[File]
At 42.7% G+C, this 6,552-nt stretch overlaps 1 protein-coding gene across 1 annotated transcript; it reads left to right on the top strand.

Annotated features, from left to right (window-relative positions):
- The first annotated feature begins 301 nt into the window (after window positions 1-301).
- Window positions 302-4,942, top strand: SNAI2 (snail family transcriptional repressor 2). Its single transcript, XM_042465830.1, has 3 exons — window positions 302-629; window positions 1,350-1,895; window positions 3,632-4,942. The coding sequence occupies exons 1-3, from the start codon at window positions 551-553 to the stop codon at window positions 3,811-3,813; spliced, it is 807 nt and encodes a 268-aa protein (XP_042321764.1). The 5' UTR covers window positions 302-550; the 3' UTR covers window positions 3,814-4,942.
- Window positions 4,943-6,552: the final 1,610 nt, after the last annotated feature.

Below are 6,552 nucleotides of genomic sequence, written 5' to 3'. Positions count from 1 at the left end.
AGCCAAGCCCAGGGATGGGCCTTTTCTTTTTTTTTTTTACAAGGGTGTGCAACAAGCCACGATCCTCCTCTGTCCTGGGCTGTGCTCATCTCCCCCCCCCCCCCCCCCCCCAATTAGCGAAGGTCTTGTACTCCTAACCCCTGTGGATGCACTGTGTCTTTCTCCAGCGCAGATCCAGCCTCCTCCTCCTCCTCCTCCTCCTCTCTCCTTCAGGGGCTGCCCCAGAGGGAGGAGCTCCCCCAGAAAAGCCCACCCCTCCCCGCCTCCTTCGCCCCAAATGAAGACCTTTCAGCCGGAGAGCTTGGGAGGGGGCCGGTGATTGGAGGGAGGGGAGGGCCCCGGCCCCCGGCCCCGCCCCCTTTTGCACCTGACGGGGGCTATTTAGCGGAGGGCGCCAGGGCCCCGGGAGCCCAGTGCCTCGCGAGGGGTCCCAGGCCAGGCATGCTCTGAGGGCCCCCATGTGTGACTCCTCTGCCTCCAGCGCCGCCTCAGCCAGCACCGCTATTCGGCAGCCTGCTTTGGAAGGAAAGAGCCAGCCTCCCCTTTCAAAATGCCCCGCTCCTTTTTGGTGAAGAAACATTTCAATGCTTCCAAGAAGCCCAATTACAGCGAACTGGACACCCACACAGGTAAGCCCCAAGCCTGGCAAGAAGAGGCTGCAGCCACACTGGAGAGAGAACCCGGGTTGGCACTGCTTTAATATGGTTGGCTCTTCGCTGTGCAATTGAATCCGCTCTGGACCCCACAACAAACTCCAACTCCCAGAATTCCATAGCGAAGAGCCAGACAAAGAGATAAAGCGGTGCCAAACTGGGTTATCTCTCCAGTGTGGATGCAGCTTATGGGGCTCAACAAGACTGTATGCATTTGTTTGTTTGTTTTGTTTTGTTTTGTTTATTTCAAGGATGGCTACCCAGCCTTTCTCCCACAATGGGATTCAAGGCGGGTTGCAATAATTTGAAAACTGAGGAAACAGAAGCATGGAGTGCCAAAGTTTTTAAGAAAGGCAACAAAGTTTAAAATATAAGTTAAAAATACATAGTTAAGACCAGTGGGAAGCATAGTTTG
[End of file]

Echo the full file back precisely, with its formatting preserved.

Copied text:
At 42.7% G+C, this 6,552-nt stretch overlaps 1 protein-coding gene across 1 annotated transcript; it reads left to right on the top strand.

Annotated features, from left to right (window-relative positions):
- The first annotated feature begins 301 nt into the window (after window positions 1-301).
- Window positions 302-4,942, top strand: SNAI2 (snail family transcriptional repressor 2). Its single transcript, XM_042465830.1, has 3 exons — window positions 302-629; window positions 1,350-1,895; window positions 3,632-4,942. The coding sequence occupies exons 1-3, from the start codon at window positions 551-553 to the stop codon at window positions 3,811-3,813; spliced, it is 807 nt and encodes a 268-aa protein (XP_042321764.1). The 5' UTR covers window positions 302-550; the 3' UTR covers window positions 3,814-4,942.
- Window positions 4,943-6,552: the final 1,610 nt, after the last annotated feature.

Below are 6,552 nucleotides of genomic sequence, written 5' to 3'. Positions count from 1 at the left end.
AGCCAAGCCCAGGGATGGGCCTTTTCTTTTTTTTTTTTACAAGGGTGTGCAACAAGCCACGATCCTCCTCTGTCCTGGGCTGTGCTCATCTCCCCCCCCCCCCCCCCCCCCAATTAGCGAAGGTCTTGTACTCCTAACCCCTGTGGATGCACTGTGTCTTTCTCCAGCGCAGATCCAGCCTCCTCCTCCTCCTCCTCCTCCTCTCTCCTTCAGGGGCTGCCCCAGAGGGAGGAGCTCCCCCAGAAAAGCCCACCCCTCCCCGCCTCCTTCGCCCCAAATGAAGACCTTTCAGCCGGAGAGCTTGGGAGGGGGCCGGTGATTGGAGGGAGGGGAGGGCCCCGGCCCCCGGCCCCGCCCCCTTTTGCACCTGACGGGGGCTATTTAGCGGAGGGCGCCAGGGCCCCGGGAGCCCAGTGCCTCGCGAGGGGTCCCAGGCCAGGCATGCTCTGAGGGCCCCCATGTGTGACTCCTCTGCCTCCAGCGCCGCCTCAGCCAGCACCGCTATTCGGCAGCCTGCTTTGGAAGGAAAGAGCCAGCCTCCCCTTTCAAAATGCCCCGCTCCTTTTTGGTGAAGAAACATTTCAATGCTTCCAAGAAGCCCAATTACAGCGAACTGGACACCCACACAGGTAAGCCCCAAGCCTGGCAAGAAGAGGCTGCAGCCACACTGGAGAGAGAACCCGGGTTGGCACTGCTTTAATATGGTTGGCTCTTCGCTGTGCAATTGAATCCGCTCTGGACCCCACAACAAACTCCAACTCCCAGAATTCCATAGCGAAGAGCCAGACAAAGAGATAAAGCGGTGCCAAACTGGGTTATCTCTCCAGTGTGGATGCAGCTTATGGGGCTCAACAAGACTGTATGCATTTGTTTGTTTGTTTTGTTTTGTTTTGTTTATTTCAAGGATGGCTACCCAGCCTTTCTCCCACAATGGGATTCAAGGCGGGTTGCAATAATTTGAAAACTGAGGAAACAGAAGCATGGAGTGCCAAAGTTTTTAAGAAAGGCAACAAAGTTTAAAATATAAGTTAAAAATACATAGTTAAGACCAGTGGGAAGCATAGTTTG